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Do you have Goblins and Gremlins in your mind?

How can we learn to understand and improve our bad habits and unwanted thoughts, feelings, and behaviours?

As Halloween approaches and we enjoy scaring ourselves and our friends with things that “go bump in the night”, why not turn your attention to those characters that can haunt us throughout the year? Our gremlins and goblins. 

In the Chimp model, gremlins are unhelpful or destructive beliefs or behaviours that we have learnt throughout our lives. Behind many Chimp outbursts or distress calls are hidden Gremlins which prod our Chimps into action. 

Screenshot 2022 10 31 at 12.49.37

Think about the last time you recognised your Chimp (i.e. a time when you noticed a thought, feeling, or behaviour; which was unwanted). It is likely that you can identify an unhelpful belief or behaviour that may be sitting behind this. 

For example, maybe you got frustrated this morning trying to get your child ready for school and out of the door on time so that you could get to work. Potentially the gremlin lurking is that my child ‘should‘ work to my timescales and understand my priorities. Or that my child being late is a reflection of my poor organisation. Or perhaps you have been putting off sending that e-mail to your boss and finding other “important” things to do. The gremlin of procrastination potentially supported a gremlin of perfectionism i.e. I can’t send the email until it’s completely polished and perfect.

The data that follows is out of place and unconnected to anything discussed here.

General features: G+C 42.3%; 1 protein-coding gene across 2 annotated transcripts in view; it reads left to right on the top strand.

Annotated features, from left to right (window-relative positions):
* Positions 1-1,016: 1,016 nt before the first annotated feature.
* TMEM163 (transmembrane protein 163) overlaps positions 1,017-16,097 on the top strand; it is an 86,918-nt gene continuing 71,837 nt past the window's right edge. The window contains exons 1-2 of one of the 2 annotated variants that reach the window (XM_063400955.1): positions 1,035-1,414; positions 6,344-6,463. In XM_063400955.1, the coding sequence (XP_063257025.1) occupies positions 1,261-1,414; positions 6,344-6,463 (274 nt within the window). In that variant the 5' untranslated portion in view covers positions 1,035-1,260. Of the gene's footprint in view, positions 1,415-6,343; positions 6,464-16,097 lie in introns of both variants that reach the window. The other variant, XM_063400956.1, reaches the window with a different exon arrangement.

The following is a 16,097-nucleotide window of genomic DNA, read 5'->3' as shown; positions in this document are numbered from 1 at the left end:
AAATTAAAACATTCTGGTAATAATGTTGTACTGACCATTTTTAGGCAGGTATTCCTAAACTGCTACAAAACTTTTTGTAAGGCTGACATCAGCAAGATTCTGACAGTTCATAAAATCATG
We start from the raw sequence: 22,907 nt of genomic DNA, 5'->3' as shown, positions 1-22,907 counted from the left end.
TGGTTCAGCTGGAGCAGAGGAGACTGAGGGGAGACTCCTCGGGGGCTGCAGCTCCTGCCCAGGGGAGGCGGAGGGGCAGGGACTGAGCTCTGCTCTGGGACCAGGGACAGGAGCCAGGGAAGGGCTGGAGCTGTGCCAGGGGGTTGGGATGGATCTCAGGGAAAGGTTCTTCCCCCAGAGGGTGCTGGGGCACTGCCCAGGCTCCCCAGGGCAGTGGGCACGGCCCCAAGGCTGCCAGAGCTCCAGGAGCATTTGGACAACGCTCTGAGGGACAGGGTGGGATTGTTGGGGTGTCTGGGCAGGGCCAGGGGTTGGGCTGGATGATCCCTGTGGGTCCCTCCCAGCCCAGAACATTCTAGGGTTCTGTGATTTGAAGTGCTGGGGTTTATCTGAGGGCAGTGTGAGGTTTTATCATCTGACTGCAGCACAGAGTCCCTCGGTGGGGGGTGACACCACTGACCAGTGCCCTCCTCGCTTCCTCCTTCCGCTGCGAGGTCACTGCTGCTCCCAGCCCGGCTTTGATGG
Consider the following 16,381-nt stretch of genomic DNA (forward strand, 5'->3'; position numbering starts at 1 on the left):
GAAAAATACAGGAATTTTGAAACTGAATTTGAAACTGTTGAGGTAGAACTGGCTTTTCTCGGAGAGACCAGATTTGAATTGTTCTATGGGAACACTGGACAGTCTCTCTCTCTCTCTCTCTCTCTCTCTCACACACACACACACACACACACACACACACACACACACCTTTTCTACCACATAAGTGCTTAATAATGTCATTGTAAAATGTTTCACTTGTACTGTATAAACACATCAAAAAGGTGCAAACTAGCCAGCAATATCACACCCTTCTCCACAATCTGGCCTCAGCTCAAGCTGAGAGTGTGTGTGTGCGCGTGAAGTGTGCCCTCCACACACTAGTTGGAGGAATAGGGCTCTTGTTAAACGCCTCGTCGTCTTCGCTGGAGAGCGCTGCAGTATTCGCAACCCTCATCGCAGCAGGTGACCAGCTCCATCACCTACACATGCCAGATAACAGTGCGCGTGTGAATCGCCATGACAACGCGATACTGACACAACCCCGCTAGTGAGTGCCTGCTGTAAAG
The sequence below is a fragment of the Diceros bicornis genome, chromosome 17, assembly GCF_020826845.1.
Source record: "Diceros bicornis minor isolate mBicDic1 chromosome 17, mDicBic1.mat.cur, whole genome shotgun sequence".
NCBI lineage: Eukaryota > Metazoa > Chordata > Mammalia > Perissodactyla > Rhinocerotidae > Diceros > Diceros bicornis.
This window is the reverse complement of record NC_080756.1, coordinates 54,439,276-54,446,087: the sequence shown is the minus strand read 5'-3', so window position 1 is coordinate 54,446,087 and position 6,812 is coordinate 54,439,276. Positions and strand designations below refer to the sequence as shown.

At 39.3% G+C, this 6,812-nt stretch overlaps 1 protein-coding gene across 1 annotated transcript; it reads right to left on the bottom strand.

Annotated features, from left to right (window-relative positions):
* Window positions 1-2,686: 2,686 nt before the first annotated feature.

What makes us think this way?

We will often hold unhelpful beliefs about ourselves, other people and the world in general, so it can be helpful to consider what gremlins you can recognise in each of these areas. Once you start to become more aware of the beliefs that you may be holding, you will likely begin to notice the “gremlin twins” rearing their heads. The gremlin twins represent unhelpful and unrealistic expectations, often leading us to beat ourselves up and experience frustration with ourselves or those around us. Commonly these take the forms of “should” gremlins e.g: